- New diagnoses have increased by 5% in 2018 from 2017.
- While some progress is being made – with declines in rates of STIs such as genital warts – other STIs are skyrocketing. Syphilis and gonorrhoea have increased by 165% and 249% respectively in the past decade.
- There is no current long-term vision for sexual health, including STIs, in England and a national sexual health strategy is urgently needed.
- Men who have sex with men, young people and some ethnic minority communities are among those disproportionately impacted by STIs.
- Current available research does not provide an adequate understanding of the inequalities in sexual health, with little focus on the impact of structural inequalities on STIs. Surveillance data erases the identities of many communities who may be at risk of STIs resulting in a gap in services that meet their needs.
- There’s a lack of up-to-date research on why we're seeing these trends. For instance, data on behaviours associated with STIs is outdated with gaps in research focused on many communities at greatest risk of STIs.
- Access to sexual health services has been compromised by the impact of funding cuts on overstretched services in the face of rising demand. There’s a clear need for fully funded, sustainable sexual health services.
- There’s a lack of sexual health champions speaking out about STIs. The lack of these voices, as well as visibility in the wider media, creates a barrier in the fight against STI stigma.
About the project
Sexually Transmitted Infections in England: The State of the Nation was a project led by us and BASHH. It aimed to provide a stocktake of the current evidence available on STIs in England and provide recommendations on how to improve the nation’s sexual health.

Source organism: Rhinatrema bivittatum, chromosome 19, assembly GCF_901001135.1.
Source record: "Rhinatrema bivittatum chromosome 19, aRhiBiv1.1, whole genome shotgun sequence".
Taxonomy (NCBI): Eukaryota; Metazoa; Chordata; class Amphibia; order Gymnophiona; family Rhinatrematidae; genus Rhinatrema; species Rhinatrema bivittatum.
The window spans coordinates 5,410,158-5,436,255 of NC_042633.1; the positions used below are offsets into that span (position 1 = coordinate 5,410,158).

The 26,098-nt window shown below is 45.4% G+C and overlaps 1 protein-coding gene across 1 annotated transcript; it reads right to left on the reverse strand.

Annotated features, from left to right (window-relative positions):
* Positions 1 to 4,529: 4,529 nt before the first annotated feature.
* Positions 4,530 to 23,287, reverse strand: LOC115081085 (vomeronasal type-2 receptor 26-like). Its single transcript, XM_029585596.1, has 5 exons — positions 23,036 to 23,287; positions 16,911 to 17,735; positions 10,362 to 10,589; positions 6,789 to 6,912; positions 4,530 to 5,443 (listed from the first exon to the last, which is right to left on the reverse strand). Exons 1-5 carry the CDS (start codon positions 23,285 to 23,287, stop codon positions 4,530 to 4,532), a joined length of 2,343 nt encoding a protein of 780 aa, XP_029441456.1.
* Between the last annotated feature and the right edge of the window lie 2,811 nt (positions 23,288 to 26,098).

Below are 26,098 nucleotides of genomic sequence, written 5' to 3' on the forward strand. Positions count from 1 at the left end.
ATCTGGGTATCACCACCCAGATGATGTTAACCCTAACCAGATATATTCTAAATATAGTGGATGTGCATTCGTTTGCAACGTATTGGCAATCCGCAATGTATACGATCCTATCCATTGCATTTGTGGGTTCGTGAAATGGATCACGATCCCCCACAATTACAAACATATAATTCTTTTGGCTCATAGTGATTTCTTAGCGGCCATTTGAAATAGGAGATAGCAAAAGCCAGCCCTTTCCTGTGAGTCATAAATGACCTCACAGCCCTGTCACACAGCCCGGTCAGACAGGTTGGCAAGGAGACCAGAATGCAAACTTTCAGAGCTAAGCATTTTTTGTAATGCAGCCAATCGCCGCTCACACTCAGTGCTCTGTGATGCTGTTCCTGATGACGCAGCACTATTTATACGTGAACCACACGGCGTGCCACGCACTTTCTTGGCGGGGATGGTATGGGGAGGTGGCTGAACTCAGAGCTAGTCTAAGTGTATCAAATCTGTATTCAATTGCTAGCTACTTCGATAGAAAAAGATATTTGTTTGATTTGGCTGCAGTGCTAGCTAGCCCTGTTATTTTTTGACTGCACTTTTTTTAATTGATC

The project used existing evidence, carrying out a review of the data available in the public domain. It aimed to provide a comprehensive overview of the trends in STIs, who was affected, why we were seeing these trends, and where the gaps are in our understanding.
What we’re calling for
The full report makes a number of recommendations.
A major focus of the recommendations is the need for a timely, fully funded national sexual health and reproductive health strategy. In order for this strategy to be effective it should take a holistic approach, including a focus on the wider determinants of STIs.
In tandem with this is the need to fill the gaps in the research which have been identified. Spanning topics of inequalities, access to services, awareness, and behaviours, there’s a need for research that answers the ‘why’ question of STIs.
Why it’s important to focus on STIs in England
STIs in England are on the rise. With massively concerning trends occurring- we need a way to overcome them. It is, therefore, imperative to understand what's happening, why it’s happening, who it’s happening to, and what is currently being done to stem the rising tide of infections.
We and BASHH have produced this report focusing on STIs. The report delves into the trends, looking at the political and economic context in which they occur, including commissioning structures and funding. Further to this, behaviours, public awareness, health inequalities and access to services are all considered in their potential to impact STIs.
The report also unearths more questions to be answered, highlighting major gaps in knowledge of STIs in England. In doing this, it's clear that the current approach is simply not good enough – we’re far from being able to reverse the trends seen in STIs and more needs to urgently be done.
Why is it that STIs have not been prioritised? This report makes a number of recommendations for how the situation can be improved to better tackle the trends in STIs.
The Government has committed to a national sexual health and reproductive health strategy. We’ll be working to ensure the strategy is developed as a matter of urgency, that it's fully funded and that it address the key recommendations in this report.
The report has also made a number of recommendations for organisations working in the sexual health sector. We all must play our part if we're to tackle the increasing STIs seen in England.